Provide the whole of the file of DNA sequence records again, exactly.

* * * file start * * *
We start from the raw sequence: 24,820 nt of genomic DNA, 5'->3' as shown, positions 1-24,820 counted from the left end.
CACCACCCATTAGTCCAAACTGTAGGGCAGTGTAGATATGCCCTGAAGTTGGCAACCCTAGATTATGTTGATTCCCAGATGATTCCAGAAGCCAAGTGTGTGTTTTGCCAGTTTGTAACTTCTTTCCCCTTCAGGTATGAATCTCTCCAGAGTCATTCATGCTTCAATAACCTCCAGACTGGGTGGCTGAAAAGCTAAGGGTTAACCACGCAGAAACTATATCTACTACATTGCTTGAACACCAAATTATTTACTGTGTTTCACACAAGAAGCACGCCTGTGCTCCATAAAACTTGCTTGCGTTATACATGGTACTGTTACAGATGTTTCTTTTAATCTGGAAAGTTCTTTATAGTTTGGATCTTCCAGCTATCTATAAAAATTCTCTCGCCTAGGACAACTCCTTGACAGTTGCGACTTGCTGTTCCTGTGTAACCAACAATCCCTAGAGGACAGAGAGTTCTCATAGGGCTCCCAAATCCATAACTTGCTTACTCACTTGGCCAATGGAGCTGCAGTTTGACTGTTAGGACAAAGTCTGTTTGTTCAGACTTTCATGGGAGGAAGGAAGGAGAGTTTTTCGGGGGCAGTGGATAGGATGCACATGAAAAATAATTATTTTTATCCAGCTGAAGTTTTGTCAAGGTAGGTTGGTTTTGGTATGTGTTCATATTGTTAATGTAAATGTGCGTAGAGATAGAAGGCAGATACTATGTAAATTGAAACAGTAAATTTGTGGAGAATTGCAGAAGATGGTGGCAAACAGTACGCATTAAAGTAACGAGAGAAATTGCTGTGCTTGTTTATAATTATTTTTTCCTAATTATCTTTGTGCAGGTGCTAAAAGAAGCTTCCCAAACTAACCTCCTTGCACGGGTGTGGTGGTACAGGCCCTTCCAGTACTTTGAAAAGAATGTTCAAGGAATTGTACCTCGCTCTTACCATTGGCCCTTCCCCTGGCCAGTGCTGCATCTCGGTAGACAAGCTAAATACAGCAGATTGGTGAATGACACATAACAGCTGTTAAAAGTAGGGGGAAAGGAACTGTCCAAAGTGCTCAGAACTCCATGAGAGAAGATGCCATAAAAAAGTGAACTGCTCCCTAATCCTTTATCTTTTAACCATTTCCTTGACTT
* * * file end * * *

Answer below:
We start from the raw sequence: 24,820 nt of genomic DNA, 5'->3' as shown, positions 1-24,820 counted from the left end.
CACCACCCATTAGTCCAAACTGTAGGGCAGTGTAGATATGCCCTGAAGTTGGCAACCCTAGATTATGTTGATTCCCAGATGATTCCAGAAGCCAAGTGTGTGTTTTGCCAGTTTGTAACTTCTTTCCCCTTCAGGTATGAATCTCTCCAGAGTCATTCATGCTTCAATAACCTCCAGACTGGGTGGCTGAAAAGCTAAGGGTTAACCACGCAGAAACTATATCTACTACATTGCTTGAACACCAAATTATTTACTGTGTTTCACACAAGAAGCACGCCTGTGCTCCATAAAACTTGCTTGCGTTATACATGGTACTGTTACAGATGTTTCTTTTAATCTGGAAAGTTCTTTATAGTTTGGATCTTCCAGCTATCTATAAAAATTCTCTCGCCTAGGACAACTCCTTGACAGTTGCGACTTGCTGTTCCTGTGTAACCAACAATCCCTAGAGGACAGAGAGTTCTCATAGGGCTCCCAAATCCATAACTTGCTTACTCACTTGGCCAATGGAGCTGCAGTTTGACTGTTAGGACAAAGTCTGTTTGTTCAGACTTTCATGGGAGGAAGGAAGGAGAGTTTTTCGGGGGCAGTGGATAGGATGCACATGAAAAATAATTATTTTTATCCAGCTGAAGTTTTGTCAAGGTAGGTTGGTTTTGGTATGTGTTCATATTGTTAATGTAAATGTGCGTAGAGATAGAAGGCAGATACTATGTAAATTGAAACAGTAAATTTGTGGAGAATTGCAGAAGATGGTGGCAAACAGTACGCATTAAAGTAACGAGAGAAATTGCTGTGCTTGTTTATAATTATTTTTTCCTAATTATCTTTGTGCAGGTGCTAAAAGAAGCTTCCCAAACTAACCTCCTTGCACGGGTGTGGTGGTACAGGCCCTTCCAGTACTTTGAAAAGAATGTTCAAGGAATTGTACCTCGCTCTTACCATTGGCCCTTCCCCTGGCCAGTGCTGCATCTCGGTAGACAAGCTAAATACAGCAGATTGGTGAATGACACATAACAGCTGTTAAAAGTAGGGGGAAAGGAACTGTCCAAAGTGCTCAGAACTCCATGAGAGAAGATGCCATAAAAAAGTGAACTGCTCCCTAATCCTTTATCTTTTAACCATTTCCTTGACTT